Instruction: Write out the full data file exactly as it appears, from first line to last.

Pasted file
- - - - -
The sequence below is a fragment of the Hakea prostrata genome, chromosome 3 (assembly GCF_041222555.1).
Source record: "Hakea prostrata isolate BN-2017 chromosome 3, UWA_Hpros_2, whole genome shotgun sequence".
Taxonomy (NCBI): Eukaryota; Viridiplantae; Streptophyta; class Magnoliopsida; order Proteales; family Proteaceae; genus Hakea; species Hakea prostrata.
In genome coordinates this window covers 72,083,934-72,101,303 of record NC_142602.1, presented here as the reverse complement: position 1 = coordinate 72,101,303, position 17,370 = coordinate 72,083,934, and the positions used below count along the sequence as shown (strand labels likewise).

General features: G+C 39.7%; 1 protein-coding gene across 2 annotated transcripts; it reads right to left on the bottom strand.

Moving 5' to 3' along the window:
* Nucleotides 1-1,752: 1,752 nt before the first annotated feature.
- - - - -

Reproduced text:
The sequence below is a fragment of the Hakea prostrata genome, chromosome 3 (assembly GCF_041222555.1).
Source record: "Hakea prostrata isolate BN-2017 chromosome 3, UWA_Hpros_2, whole genome shotgun sequence".
Taxonomy (NCBI): Eukaryota; Viridiplantae; Streptophyta; class Magnoliopsida; order Proteales; family Proteaceae; genus Hakea; species Hakea prostrata.
In genome coordinates this window covers 72,083,934-72,101,303 of record NC_142602.1, presented here as the reverse complement: position 1 = coordinate 72,101,303, position 17,370 = coordinate 72,083,934, and the positions used below count along the sequence as shown (strand labels likewise).

General features: G+C 39.7%; 1 protein-coding gene across 2 annotated transcripts; it reads right to left on the bottom strand.

Moving 5' to 3' along the window:
* Nucleotides 1-1,752: 1,752 nt before the first annotated feature.